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Mini-hydraulic Power Plant

Mini-hydraulic power plant

A mini-hydroelectric power station is a plant that uses hydraulic energy to produce electricity. They are characterized by the fact of having a reduced installed power. Its small size implies the use of structures of much smaller size than a normal dam.

These mini-hydro plants are safer, thanks to the lower volume of water in the basin, and they also have a lower environmental impact and landscape.

There is no globally accepted limit for which a hydroelectric plant is defined as mini hydro. According to ESHA (European Association of Small Hydroelectric Power Plants), this limit is considered equal to 10 MW of installed power.

The mini hydro plant has some peculiarities compared to large hydro plants, as well as the advantages of using renewable energy.

  • Limited investments: The construction of such a system generally takes place in running waters that do not require the construction of particularly expensive works (such as large dams). This allows for a quick return on investment.
  • It allows an improvement of the hydrogeological conditions of the territory;
  • Contributes to the reduction of the greenhouse effect and, therefore, benefits from green certificates for the production of energy from renewable sources

Like any hydroelectric plant, the construction of a small hydroelectric power station naturally requires an appropriate feasibility study.

How does a mini hydro power plant work?

The objective of a small hydroelectric power station is to take advantage of hydraulic energy; transform the potential energy of a waterfall into mechanical energy by means of a turbine. Then in electricity through an electric generator.

The installed power of the plant is a function of the flow of the turbinated water and the height of the fall.

The small river hydroelectric power plants are built on the river bed and are equipped with  Kaplan jet turbines  .

 The unique power of each turbine can reach up to 50 MW.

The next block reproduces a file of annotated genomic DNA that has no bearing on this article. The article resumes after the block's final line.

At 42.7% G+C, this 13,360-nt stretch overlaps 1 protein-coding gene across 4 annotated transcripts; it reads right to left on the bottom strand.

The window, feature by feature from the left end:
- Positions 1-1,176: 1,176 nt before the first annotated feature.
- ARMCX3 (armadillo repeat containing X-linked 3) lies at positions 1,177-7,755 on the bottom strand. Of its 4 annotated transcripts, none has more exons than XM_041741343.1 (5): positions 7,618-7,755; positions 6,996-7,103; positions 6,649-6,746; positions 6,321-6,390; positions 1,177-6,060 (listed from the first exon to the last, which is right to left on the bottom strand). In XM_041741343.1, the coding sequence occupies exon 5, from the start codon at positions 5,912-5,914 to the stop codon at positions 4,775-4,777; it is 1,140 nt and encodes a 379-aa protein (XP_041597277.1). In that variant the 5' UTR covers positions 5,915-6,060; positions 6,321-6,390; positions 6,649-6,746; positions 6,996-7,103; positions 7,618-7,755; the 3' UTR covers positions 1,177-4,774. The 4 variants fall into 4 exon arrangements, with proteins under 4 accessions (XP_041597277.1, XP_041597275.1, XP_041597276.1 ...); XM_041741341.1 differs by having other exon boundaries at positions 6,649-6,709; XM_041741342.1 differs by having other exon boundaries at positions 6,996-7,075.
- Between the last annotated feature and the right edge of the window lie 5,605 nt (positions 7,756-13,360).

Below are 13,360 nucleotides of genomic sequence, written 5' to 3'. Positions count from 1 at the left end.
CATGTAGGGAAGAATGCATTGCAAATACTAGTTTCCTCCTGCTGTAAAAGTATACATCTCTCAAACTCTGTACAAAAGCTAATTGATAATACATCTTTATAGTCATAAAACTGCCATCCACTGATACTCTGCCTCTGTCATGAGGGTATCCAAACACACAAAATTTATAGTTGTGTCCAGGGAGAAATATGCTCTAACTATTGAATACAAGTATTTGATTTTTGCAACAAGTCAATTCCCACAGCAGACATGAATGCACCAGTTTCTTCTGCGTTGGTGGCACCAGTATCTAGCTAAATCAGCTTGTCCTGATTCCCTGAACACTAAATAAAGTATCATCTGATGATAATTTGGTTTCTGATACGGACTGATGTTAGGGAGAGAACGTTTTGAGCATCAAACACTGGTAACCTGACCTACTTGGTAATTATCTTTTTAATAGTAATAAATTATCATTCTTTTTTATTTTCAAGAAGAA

In principle, jet turbines operate efficiently with amounts of water that vary over a very wide range, making them suitable for rivers and canals with constant water runoff.

Another variant of the Kaplan turbines that are widely used in small-scale hydroelectric plants are the  Bulb turbines : double-regulated Kaplan turbines, in which the turbine and generator are integrated into a single housing called the "Bulb".

This design circumstance significantly increases the efficiency of the hydroelectric installation. The technology for the construction of a channel-type hydroelectric power station with the "   Mobile  Light Bulb Turbine "  is also innovative  .

Vortex Hydraulic Power Plant

This type of hydraulic power plant developed in Austria. It has immense potential and requires little technique, does not need a large slope to function. A water supply channel from a river to a basin allows the production of 80 to 130 MWh per year. Production depends on the amount of water and the depth of the basin.

The rotor works by the force of current and gravity, driving a generator that will produce electricity.

A hydraulic vortex hydraulic power plant can operate from a drop height of 0.7 meters and an average amount of water of 1000 liters per second.

This technology is practically safe for fish because they can safely pass through the small hydropower plant both upstream and downstream.

Advantages and disadvantages of mini-hydraulic power plants

Small hydroelectric power plants can be built with running water, potable water pipes, dam walls, and some irrigation channels in the irrigation system. They are suitable for remote consumers and adapt well to the environment without disturbing the ecological balance. Furthermore, they are relatively easy to connect to the power grid. The characteristic of this type of innovative hydroelectric power systems is that they also aerate the water.

A disadvantage is its strong dependence on rain, since in the schemes of small hydroelectric power plants, as a rule, no compensation deposits are provided. As a result, they have low effluent utilization rates (up to 60%). Last but not least, your energy production must meet the irrigation or water supply schedule when built on such systems.

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Published: March 26, 2018
Last review: May 2, 2020